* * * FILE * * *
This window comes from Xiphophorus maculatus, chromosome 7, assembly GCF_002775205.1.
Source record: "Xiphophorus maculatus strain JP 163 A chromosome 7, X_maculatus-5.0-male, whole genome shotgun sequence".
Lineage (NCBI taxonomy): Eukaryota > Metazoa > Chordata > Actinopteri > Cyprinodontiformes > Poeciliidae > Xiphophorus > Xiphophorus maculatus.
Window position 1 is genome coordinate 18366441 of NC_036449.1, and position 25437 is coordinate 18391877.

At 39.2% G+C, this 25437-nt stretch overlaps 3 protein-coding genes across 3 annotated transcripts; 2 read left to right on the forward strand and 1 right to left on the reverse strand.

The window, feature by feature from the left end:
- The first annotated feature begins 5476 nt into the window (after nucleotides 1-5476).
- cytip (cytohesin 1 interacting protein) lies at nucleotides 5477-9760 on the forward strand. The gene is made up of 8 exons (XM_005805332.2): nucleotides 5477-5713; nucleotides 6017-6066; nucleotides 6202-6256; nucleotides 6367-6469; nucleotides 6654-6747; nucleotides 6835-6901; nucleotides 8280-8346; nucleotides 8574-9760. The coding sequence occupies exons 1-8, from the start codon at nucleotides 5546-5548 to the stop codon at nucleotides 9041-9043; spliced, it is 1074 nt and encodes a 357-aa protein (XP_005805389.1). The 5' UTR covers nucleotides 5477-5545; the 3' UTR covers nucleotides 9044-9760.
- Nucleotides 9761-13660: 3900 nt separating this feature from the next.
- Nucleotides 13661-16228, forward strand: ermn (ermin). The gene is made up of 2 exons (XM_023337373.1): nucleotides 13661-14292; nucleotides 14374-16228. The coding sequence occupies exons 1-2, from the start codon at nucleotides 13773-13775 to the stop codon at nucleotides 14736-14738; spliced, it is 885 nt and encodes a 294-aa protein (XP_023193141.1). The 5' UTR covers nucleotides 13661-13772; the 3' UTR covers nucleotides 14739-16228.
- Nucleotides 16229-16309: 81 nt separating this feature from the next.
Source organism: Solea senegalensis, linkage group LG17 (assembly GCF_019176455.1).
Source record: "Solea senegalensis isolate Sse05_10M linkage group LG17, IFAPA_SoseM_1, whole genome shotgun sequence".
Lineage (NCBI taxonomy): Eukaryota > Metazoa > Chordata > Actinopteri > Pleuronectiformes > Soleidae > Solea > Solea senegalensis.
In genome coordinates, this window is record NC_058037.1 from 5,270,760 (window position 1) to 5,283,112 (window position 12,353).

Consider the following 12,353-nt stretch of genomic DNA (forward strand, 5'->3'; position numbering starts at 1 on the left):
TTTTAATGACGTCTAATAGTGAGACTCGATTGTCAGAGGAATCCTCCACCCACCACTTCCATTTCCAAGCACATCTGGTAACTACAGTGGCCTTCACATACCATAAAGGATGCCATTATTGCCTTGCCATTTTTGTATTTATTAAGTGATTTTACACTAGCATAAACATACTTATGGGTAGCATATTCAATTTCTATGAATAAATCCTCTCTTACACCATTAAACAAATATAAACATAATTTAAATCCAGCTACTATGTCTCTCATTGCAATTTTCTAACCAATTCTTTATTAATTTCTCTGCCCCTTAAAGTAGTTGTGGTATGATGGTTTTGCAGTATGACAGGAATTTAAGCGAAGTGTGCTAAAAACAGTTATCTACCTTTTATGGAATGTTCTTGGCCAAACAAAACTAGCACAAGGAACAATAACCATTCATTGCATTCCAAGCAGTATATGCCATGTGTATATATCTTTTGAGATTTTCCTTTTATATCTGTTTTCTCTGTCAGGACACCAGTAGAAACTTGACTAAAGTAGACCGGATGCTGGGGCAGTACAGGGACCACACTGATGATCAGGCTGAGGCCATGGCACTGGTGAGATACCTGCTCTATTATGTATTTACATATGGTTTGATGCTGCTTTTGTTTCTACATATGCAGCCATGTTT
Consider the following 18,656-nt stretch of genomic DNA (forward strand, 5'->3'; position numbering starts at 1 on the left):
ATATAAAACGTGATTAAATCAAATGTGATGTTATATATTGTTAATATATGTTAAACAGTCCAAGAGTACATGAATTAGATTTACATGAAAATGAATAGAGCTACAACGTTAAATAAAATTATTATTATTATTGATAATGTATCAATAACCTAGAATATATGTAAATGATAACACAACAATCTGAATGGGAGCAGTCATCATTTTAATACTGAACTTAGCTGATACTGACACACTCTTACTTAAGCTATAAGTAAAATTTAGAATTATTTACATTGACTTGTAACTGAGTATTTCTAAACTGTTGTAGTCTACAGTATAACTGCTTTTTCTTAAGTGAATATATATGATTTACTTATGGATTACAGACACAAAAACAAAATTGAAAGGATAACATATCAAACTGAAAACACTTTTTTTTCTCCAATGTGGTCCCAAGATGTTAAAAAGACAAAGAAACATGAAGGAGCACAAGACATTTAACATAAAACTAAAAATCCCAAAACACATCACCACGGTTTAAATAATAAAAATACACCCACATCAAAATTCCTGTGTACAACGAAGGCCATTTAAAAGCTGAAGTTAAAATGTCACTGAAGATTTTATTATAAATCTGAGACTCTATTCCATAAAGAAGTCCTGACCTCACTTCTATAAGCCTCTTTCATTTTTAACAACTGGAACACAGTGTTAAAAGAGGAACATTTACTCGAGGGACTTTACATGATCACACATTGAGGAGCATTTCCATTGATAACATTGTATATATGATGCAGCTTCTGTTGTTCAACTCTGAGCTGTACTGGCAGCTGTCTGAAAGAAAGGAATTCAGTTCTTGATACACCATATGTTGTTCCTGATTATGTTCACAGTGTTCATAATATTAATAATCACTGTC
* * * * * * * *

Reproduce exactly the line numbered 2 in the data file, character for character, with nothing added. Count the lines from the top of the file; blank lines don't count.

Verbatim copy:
Source record: "Xiphophorus maculatus strain JP 163 A chromosome 7, X_maculatus-5.0-male, whole genome shotgun sequence".